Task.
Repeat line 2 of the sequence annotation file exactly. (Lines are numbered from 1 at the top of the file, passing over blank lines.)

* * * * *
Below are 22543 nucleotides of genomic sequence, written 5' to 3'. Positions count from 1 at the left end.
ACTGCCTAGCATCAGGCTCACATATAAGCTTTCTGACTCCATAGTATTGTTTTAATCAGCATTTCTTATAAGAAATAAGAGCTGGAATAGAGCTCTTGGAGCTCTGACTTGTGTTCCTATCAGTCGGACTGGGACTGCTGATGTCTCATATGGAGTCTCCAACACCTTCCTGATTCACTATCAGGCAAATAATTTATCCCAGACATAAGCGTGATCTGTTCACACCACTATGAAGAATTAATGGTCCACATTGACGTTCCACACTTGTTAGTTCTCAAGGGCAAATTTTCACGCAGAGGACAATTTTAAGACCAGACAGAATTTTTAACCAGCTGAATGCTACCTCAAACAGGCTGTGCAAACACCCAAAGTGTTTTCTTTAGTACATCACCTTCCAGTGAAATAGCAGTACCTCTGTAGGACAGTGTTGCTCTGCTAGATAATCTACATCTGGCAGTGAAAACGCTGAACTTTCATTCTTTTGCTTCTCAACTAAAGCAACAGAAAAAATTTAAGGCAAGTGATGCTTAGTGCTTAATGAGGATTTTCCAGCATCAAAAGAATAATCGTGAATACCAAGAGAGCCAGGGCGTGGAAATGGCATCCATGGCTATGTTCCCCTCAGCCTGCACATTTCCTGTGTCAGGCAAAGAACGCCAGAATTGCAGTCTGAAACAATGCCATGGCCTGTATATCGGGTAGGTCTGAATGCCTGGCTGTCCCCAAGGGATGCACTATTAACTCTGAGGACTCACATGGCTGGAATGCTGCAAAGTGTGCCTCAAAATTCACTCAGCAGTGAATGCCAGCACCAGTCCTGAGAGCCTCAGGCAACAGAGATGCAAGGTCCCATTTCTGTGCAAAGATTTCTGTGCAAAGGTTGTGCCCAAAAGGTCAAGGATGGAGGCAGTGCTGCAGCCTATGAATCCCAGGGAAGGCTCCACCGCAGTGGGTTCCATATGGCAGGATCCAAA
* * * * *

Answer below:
ACTGCCTAGCATCAGGCTCACATATAAGCTTTCTGACTCCATAGTATTGTTTTAATCAGCATTTCTTATAAGAAATAAGAGCTGGAATAGAGCTCTTGGAGCTCTGACTTGTGTTCCTATCAGTCGGACTGGGACTGCTGATGTCTCATATGGAGTCTCCAACACCTTCCTGATTCACTATCAGGCAAATAATTTATCCCAGACATAAGCGTGATCTGTTCACACCACTATGAAGAATTAATGGTCCACATTGACGTTCCACACTTGTTAGTTCTCAAGGGCAAATTTTCACGCAGAGGACAATTTTAAGACCAGACAGAATTTTTAACCAGCTGAATGCTACCTCAAACAGGCTGTGCAAACACCCAAAGTGTTTTCTTTAGTACATCACCTTCCAGTGAAATAGCAGTACCTCTGTAGGACAGTGTTGCTCTGCTAGATAATCTACATCTGGCAGTGAAAACGCTGAACTTTCATTCTTTTGCTTCTCAACTAAAGCAACAGAAAAAATTTAAGGCAAGTGATGCTTAGTGCTTAATGAGGATTTTCCAGCATCAAAAGAATAATCGTGAATACCAAGAGAGCCAGGGCGTGGAAATGGCATCCATGGCTATGTTCCCCTCAGCCTGCACATTTCCTGTGTCAGGCAAAGAACGCCAGAATTGCAGTCTGAAACAATGCCATGGCCTGTATATCGGGTAGGTCTGAATGCCTGGCTGTCCCCAAGGGATGCACTATTAACTCTGAGGACTCACATGGCTGGAATGCTGCAAAGTGTGCCTCAAAATTCACTCAGCAGTGAATGCCAGCACCAGTCCTGAGAGCCTCAGGCAACAGAGATGCAAGGTCCCATTTCTGTGCAAAGATTTCTGTGCAAAGGTTGTGCCCAAAAGGTCAAGGATGGAGGCAGTGCTGCAGCCTATGAATCCCAGGGAAGGCTCCACCGCAGTGGGTTCCATATGGCAGGATCCAAA